Fans of Deaver know that he works storytelling magic in his thrillers, not just the Lincoln Rhyme tales (The Stone Monkey, etc.) but also the stand-alones (The Blue Nowhere, etc.). It's fitting, then, that in his new, giddily entertaining story about quadriplegic crime fighter Rhyme, he casts as his villain a professional illusionist-and an apprentice magician as assistant to Rhyme and Rhyme's cop sidekick-lover, Amelia Sachs. The novel opens with the murder of a young female student at a music school on Manhattan's Upper West Side. Caught in the act, the killer vanishes from a sealed room. Forensic and eyewitness clues point to a culprit with magic training; looking for expert help, Sachs encounters an aspiring illusionist, who goes by the stage name of Kara, who agrees to help her and Rhyme. The villain-revealed in passages from his POV as "Malerick," soon identified as a world-class magician with a serious ax to grind-commits further mayhem (including an attack on Rhyme), which looks like steps toward an act of consummate revenge. A subplot about a white power demagogue's attempt to assassinate the Manhattan D.A. who's prosecuting him grows to involve Malerick, giving the storyline twists-and twists and twists, through Deaver's masterful sleight of hand. Further subplots concerning Sachs's attempt to attain a sergeant's ranking, and Kara's relationship with her stroke-addled mother, as well as the customary difficulties of Rhyme's condition, add ballast to the gyrating main story line, rich in magic lore and lingo. This is prime Deaver.
Copyright 2003 Reed Business Information, Inc.

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Customer Reviews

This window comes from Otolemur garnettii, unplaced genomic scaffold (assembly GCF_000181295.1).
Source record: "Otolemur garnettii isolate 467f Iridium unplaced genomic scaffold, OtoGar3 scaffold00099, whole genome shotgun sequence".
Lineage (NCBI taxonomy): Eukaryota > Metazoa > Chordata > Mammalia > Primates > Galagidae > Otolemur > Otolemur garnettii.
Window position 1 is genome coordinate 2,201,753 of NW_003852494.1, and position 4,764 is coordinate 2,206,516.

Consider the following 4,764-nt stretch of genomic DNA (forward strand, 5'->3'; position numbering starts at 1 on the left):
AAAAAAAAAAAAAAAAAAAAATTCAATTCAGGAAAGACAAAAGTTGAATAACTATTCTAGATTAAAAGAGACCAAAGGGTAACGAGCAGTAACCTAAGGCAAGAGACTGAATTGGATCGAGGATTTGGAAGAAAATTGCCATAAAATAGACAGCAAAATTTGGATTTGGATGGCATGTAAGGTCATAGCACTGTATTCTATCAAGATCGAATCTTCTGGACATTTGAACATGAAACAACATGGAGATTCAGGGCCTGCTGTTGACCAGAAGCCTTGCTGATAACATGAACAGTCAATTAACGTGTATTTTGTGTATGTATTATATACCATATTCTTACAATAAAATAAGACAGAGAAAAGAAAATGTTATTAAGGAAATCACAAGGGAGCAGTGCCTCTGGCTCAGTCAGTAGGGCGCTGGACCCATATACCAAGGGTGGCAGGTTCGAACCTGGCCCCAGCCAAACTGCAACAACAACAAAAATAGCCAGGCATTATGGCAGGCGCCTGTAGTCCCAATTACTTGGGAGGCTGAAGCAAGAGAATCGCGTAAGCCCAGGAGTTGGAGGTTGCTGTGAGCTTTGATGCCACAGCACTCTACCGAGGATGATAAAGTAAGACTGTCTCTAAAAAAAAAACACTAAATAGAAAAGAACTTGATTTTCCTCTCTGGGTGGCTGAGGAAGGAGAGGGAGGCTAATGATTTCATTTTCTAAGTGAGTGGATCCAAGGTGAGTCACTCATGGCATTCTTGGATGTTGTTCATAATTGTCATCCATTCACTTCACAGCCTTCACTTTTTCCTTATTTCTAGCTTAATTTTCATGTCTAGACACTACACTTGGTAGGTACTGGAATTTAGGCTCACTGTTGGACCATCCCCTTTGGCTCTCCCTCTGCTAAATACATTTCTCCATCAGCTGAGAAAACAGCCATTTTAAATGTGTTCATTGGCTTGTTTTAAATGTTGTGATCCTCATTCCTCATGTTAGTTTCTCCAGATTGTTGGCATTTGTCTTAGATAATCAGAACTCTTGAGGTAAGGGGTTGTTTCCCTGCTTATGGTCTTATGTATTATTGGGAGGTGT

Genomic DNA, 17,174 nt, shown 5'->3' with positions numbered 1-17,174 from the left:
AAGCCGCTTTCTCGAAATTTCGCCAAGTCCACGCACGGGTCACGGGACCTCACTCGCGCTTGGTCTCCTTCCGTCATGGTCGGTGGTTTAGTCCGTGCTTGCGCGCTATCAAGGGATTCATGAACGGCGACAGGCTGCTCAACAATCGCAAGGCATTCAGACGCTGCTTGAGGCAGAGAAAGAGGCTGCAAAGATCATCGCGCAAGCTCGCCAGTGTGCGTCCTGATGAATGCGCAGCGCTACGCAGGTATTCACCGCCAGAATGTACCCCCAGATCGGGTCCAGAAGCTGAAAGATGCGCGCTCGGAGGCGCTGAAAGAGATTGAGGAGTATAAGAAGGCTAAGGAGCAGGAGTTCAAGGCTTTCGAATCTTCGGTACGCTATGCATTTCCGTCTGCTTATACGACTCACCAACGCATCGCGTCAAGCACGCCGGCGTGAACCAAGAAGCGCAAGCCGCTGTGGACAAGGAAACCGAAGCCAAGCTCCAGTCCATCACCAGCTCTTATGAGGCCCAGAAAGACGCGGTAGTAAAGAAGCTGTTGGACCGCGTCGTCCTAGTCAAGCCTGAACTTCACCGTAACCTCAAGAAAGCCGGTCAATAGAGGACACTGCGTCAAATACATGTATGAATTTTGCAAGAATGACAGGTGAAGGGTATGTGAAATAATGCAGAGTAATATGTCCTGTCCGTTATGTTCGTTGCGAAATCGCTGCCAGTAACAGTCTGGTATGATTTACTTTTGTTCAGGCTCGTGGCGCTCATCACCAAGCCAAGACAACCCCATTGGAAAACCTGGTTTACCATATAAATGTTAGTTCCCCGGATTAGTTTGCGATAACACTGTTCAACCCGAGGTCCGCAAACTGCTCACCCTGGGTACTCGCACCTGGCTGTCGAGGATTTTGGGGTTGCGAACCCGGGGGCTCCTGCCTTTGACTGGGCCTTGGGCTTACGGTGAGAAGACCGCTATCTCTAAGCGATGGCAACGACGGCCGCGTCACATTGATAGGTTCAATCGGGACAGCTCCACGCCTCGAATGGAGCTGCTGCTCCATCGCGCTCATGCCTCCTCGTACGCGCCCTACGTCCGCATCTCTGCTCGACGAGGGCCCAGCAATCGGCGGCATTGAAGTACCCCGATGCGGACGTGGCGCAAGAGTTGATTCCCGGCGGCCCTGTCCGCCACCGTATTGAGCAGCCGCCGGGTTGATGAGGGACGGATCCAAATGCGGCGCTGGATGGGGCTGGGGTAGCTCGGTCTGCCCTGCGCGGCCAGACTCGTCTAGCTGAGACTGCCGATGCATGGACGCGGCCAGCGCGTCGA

Most helpful customer reviews
4.0 out of 5 stars Wow Oct. 10 2013
Format:Kindle Edition|Verified Purchase
There were so many twists and turns I sometimes
Wanted to get in there and help. Very good read
And very difficult to put it down.
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4.0 out of 5 stars A Good read June 28 2013
Format:Kindle Edition|Verified Purchase
One of my favorite authors and characters..good story and mystery...this one quite involved...unusual
"super hero"...would recommend to my friends anytime.
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4.0 out of 5 stars Pure Magic July 13 2008
By G Man
A fun read that keeps you guessing. The book casts the villain as a professional illusionist. To help the police an apprentice magician is brought in and then the tricks begin. The bad guy has more ticks than Houdini and just when you think you've got him... poof.
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1.0 out of 5 stars This book shouldn't disappear from the shelves! July 15 2004
Format:Mass Market Paperback
This was my 2nd Deaver novel. I forgot the first one I started, but that should be no surprise. I didn't finish that one either!
This plot is so far-fetched, so convoluted, so full of cardboard characters that I gave up on it after 175 pages. Too bad. It started out promising, a nice twist on tracking down a killer(s): He/she always had magic incorporated into the scheme. But this story just went on far too long (keep in mind, I didn't even finish it) and got so unconvincing and outrageous that I had to move on. So many books, so little time. I think my Deaver days are over. Give me Crais or Coben or David Ellis anyday.
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5.0 out of 5 stars A Must Read! July 14 2004